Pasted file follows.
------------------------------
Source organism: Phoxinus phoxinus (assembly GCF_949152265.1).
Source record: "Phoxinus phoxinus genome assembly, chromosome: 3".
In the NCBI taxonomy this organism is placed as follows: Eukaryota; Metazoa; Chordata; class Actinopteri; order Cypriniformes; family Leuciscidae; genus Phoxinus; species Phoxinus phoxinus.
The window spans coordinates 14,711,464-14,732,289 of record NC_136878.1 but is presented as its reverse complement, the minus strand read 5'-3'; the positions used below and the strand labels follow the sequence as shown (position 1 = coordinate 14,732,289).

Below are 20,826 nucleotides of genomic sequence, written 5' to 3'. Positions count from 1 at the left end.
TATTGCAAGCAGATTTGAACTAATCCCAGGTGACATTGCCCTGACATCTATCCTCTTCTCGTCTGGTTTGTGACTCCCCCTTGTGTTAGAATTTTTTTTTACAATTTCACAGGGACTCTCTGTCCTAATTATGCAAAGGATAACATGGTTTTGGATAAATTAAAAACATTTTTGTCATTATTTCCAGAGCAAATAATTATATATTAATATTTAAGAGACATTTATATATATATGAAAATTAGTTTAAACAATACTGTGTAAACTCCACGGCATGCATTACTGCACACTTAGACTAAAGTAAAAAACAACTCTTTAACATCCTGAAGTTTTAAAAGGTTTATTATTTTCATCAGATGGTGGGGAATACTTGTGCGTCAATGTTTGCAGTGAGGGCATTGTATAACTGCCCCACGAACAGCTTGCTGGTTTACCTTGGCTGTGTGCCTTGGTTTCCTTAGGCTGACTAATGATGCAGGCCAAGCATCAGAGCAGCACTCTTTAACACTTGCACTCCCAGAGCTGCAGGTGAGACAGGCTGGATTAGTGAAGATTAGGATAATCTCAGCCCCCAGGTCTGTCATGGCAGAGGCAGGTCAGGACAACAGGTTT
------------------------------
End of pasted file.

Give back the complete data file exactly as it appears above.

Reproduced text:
Source organism: Phoxinus phoxinus (assembly GCF_949152265.1).
Source record: "Phoxinus phoxinus genome assembly, chromosome: 3".
In the NCBI taxonomy this organism is placed as follows: Eukaryota; Metazoa; Chordata; class Actinopteri; order Cypriniformes; family Leuciscidae; genus Phoxinus; species Phoxinus phoxinus.
The window spans coordinates 14,711,464-14,732,289 of record NC_136878.1 but is presented as its reverse complement, the minus strand read 5'-3'; the positions used below and the strand labels follow the sequence as shown (position 1 = coordinate 14,732,289).

Below are 20,826 nucleotides of genomic sequence, written 5' to 3'. Positions count from 1 at the left end.
TATTGCAAGCAGATTTGAACTAATCCCAGGTGACATTGCCCTGACATCTATCCTCTTCTCGTCTGGTTTGTGACTCCCCCTTGTGTTAGAATTTTTTTTTACAATTTCACAGGGACTCTCTGTCCTAATTATGCAAAGGATAACATGGTTTTGGATAAATTAAAAACATTTTTGTCATTATTTCCAGAGCAAATAATTATATATTAATATTTAAGAGACATTTATATATATATGAAAATTAGTTTAAACAATACTGTGTAAACTCCACGGCATGCATTACTGCACACTTAGACTAAAGTAAAAAACAACTCTTTAACATCCTGAAGTTTTAAAAGGTTTATTATTTTCATCAGATGGTGGGGAATACTTGTGCGTCAATGTTTGCAGTGAGGGCATTGTATAACTGCCCCACGAACAGCTTGCTGGTTTACCTTGGCTGTGTGCCTTGGTTTCCTTAGGCTGACTAATGATGCAGGCCAAGCATCAGAGCAGCACTCTTTAACACTTGCACTCCCAGAGCTGCAGGTGAGACAGGCTGGATTAGTGAAGATTAGGATAATCTCAGCCCCCAGGTCTGTCATGGCAGAGGCAGGTCAGGACAACAGGTTT